If I had to choose one word to describe Mark Evans, it would be competitive. He’s competitive about anything and everything. The performance of his brands. His career. Sport. DLG team-building days. Everything.
But I don’t think he’d have got where he is without that. He loves challenge. He’s attracted to companies that need change, reinvention, focus. And he might have moved well beyond the day-to-day now, but he’s a very instinctive and brilliant marketer. We love working with him, for lots of reasons.
For one, he’s willing to take calculated risks. I don’t know if he expected to be presented with a creative idea that featured the world’s most famous gangland fixer when we came up with the Harvey campaign. But straight away, he bought it. He still talks about the instinctive response he had when he saw that work, that he knew it was right. You’ve got to be brave to make the kind of change that the brand needed at the time.
"Mark is competitive about anything and everything. The performance of his brands. His career. Sport. DLG team-building days. Everything"Larissa Vince, managing director, Saatchi & Saatchi London
One of the things I most appreciate about Mark is his curiosity. I like people who think a lot. And Mark’s an inherently interesting person because he’s incredibly interested in understanding people – I think this is a trait that ought to be a prerequisite for anyone in marketing. He’s not a fan of small talk, really. But get him on to a subject he really cares about and he can talk for hours. Luckily, we share a bit of a fascination with behavioural psychology – digging into people’s personality traits and uncovering what makes them tick. It can be a bit boring for anyone who happens to get stuck with us over lunch.
I have to confess I’m slightly less enamoured of his other great passion, rugby. I mean, I do go to the odd England tie, but he’s there every game! If I had a pound for every time some chancer from another agency told me gleefully that they’d taken him out to the rugby, I’d be able to afford my own debenture. He’ll put up with anyone, frankly, for a seat at an England match. But a bit of advice – don’t bother talking to him at the game. He’s there to focus.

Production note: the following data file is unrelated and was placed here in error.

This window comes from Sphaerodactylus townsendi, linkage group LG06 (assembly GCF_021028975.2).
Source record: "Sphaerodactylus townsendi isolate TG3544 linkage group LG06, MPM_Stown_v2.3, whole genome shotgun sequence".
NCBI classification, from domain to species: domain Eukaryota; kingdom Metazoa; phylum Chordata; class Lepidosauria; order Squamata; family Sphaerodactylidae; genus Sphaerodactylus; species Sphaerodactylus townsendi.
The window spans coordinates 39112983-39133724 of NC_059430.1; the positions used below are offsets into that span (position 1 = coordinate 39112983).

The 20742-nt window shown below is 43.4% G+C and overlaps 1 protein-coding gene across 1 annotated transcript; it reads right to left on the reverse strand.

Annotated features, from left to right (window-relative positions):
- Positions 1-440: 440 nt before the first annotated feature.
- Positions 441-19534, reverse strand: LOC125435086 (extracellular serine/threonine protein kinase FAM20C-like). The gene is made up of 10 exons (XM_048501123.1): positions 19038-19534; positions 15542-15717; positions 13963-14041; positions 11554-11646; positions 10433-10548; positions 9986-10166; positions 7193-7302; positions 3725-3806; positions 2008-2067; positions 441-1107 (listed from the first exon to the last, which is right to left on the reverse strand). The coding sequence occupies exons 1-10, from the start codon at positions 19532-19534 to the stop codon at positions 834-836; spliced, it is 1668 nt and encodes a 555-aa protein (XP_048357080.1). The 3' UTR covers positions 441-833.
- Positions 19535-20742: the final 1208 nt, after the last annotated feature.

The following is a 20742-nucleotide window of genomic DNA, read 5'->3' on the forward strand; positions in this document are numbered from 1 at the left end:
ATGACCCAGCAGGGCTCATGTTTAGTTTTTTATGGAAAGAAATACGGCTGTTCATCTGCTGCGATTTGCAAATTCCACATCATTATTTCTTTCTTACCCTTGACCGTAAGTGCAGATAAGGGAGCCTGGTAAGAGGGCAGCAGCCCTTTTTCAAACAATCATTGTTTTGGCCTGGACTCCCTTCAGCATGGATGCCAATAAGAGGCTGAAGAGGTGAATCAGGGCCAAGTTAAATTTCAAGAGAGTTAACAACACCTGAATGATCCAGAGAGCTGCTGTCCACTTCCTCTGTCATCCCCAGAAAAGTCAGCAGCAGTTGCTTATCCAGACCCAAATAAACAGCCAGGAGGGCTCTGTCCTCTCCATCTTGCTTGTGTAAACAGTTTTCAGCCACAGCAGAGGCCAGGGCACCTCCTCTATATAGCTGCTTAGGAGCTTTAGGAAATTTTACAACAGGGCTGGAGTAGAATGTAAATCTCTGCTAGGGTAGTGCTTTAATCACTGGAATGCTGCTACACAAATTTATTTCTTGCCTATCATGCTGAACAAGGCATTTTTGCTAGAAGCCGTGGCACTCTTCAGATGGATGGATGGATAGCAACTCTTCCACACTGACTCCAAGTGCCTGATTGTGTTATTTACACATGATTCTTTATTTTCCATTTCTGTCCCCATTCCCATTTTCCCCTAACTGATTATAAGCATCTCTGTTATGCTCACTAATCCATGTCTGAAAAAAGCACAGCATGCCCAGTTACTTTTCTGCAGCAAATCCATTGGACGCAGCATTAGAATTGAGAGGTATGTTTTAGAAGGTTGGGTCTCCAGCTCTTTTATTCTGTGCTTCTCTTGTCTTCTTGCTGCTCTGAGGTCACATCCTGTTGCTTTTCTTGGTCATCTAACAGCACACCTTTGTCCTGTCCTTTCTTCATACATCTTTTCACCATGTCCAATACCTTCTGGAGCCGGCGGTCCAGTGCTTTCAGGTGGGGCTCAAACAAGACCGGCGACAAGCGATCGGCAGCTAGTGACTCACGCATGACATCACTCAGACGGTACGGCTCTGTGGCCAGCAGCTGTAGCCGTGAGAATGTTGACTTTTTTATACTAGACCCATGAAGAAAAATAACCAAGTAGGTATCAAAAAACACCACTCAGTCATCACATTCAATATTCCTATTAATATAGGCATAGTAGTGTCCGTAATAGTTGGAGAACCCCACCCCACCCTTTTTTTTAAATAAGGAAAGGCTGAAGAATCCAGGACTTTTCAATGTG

He talks a lot about balance in work and life – but he doesn’t mean rest. Rather, he wants to succeed but also have an impact on the world – do some good, I suppose – at the same time. I think that’s why he set up the Sprintathon, which is a now annual event to raise money for Stand Up To Cancer. It’s a bit of a crazy idea that he apparently had in the pub, and then, typically, made happen. Essentially, he rounds up hundreds of people to run 100-metre legs around a 400-metre track so they cover 26.2 miles between them. The aim is to run the fastest marathon of all time. Sorting out a big fundraising event is a time-consuming bit of extracurricular activity to fit around a huge job and his family life. But his drive is inspiring, if a little exhausting to those of us who can barely lift ourselves off the sofa come the weekend.
Mark tells me that even though the Direct Line reboot has delivered incredible commercial results, that’s not the main thing we’ve done for his business. He says we’ve given the brand its confidence back. That’s a huge compliment, and it makes me incredibly proud of our agency. So I’m going to give him a compliment in return. The best client-agency relationships happen when you push each other to be better. Mark does that with us, all the time. And when clients and agencies have the trust and confidence to push each other to be better, you can deliver work with great power to transform a business.
By Larissa Vince
Managing director, Saatchi & Saatchi London